Parent experience/satisfaction was reported in four publications [15, 16, 22, 23], based on three RCTs [14, 21, 23]. All four publications were assessed to have major risk of bias. Experience/satisfaction did not differ between the groups in two RCTs [14, 23], but was reported to favor caseload midwifery in one . Confidence, measured as trust in midwife, was reported in one RCT with major risk of bias, favouring the caseload model of care .
Reasons for downgrading the certainty of evidence in the GRADE process are described in Supplemental Table 3. The certainty of evidence regarding maternal mortality maternal intensive care, HRQL, and postpartum depression was assessed as very low, not allowing conclusions (⊕ΟΟΟ). There may be little or no difference regarding perineal tears (I-IV and III-IV, respectively) and bleedings (all ⊕⊕ΟΟ). Caseload midwifery may decrease the risk of caesarean section overall, but there may be little or no difference regarding acute caesarean section (both ⊕⊕ΟΟ). The risk of instrumental birth and preterm delivery is probably not affected (both ⊕⊕⊕Ο).
Regarding feasibility, RCTs without major risk of bias reported that 56%  or 57%  of the women were assisted by their primary caseload midwife during birth, and 79% , 81% , and 89% , respectively, by a midwife in the caseload team. No studies reported results separately for women with fear of birth.
Out of 115 trials identified in Clinical Trials.gov and 198 in ICTRP, no one fulfilled our PICO.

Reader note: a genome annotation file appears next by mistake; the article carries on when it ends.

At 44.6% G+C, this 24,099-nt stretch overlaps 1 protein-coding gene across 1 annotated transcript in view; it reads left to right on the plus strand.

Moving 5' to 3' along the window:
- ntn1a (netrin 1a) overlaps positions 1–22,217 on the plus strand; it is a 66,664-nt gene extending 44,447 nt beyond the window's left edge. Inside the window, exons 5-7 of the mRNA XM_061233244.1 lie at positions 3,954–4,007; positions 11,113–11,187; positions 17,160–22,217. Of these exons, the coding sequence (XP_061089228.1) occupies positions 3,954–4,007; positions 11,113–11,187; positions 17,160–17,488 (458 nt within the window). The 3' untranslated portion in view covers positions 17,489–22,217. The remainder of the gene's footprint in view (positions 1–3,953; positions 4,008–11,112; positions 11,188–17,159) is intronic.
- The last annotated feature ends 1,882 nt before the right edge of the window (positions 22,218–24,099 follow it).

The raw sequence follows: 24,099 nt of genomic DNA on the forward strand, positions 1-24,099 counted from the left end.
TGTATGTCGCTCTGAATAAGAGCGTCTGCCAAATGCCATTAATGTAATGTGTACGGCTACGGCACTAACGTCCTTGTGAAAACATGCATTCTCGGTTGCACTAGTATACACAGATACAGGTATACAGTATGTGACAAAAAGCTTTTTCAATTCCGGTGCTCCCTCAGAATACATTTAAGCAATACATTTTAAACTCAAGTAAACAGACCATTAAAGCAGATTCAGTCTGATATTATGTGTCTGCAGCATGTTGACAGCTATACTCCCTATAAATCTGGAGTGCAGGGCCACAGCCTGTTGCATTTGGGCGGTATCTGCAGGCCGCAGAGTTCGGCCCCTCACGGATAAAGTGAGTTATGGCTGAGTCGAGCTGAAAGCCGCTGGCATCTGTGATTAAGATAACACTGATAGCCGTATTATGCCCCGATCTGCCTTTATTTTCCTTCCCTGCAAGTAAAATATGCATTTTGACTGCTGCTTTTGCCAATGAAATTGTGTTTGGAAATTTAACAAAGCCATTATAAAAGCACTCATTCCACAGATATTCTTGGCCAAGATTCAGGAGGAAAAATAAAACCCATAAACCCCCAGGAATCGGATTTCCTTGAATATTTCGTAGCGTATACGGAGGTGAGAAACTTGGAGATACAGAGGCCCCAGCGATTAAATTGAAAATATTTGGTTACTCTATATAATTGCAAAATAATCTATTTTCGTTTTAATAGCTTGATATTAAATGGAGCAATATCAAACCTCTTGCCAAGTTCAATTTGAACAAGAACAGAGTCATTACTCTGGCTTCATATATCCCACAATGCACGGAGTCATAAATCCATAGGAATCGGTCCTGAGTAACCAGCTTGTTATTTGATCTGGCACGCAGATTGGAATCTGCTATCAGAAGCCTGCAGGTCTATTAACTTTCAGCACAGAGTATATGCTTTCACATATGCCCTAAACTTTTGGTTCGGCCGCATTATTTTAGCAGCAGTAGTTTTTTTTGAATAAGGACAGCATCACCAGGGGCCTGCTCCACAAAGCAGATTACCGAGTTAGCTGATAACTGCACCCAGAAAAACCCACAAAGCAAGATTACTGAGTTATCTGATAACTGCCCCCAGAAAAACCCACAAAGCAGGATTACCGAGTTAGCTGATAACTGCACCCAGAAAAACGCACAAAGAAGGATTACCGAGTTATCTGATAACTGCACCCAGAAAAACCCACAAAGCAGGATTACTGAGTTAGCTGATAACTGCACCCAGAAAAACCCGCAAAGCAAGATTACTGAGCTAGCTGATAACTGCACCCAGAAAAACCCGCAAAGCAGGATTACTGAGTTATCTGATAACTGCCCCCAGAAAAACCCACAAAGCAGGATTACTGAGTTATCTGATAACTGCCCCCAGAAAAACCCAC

This quantitative evidence synthesis shows, in general, little or no difference between caseload midwifery and standard care comparable to the Swedish setting, where the same midwife generally provides antenatal care and postnatal checkup, but other midwives assist at birth and the first week postpartum. For child outcomes, there may be little or no difference regarding perinatal mortality and neonatal morbidity. No RCTs reported severe neonatal morbidity, and available evidence did not allow conclusions regarding breastfeeding after hospital discharge. Regarding maternal outcomes, the present review shows that the risk of preterm birth, as well as instrumental birth, is probably not affected. There may be little or no difference in the risk of perineal tear and bleeding. Caseload midwifery may, however, reduce the incidence of caesarean section. No conclusions could be drawn regarding maternal mortality, intensive care, HRQL, postpartum depression, and health care experience/satisfaction/confidence.
Our results differ in several ways from the Cochrane review that was also based on RCTs . In contrast to their findings, our systematic review and meta-analyses do not support favorable effects of caseload midwifery regarding the risk of preterm birth or the risk of instrumental birth. Furthermore, the Cochrane review reported favorable effects of the intervention regarding their primary mortality outcome, which in addition to perinatal mortality also included fetal loss before 24 weeks . Nevertheless, when perinatal mortality was included only, our results were consistent with the Cochrane review, showing no difference between the comparison groups. Methodological aspects may explain the partly divergent findings. In our meta-analyses, for instance, we only included RCTs without major risk of bias whereas the Cochrane review included all RCTs . Furthermore, data used from one of the RCTs , in the meta-analysis of preterm birth in the Cochrane review, seem to be wrongly extracted. When the correct data are used instead (data not shown), the results regarding preterm birth are consistent with ours, i.e. no statistically significant difference. Finally, our comparison, where the same midwife usually provides antenatal care and checkup postnatally, also represents continuity to some extent.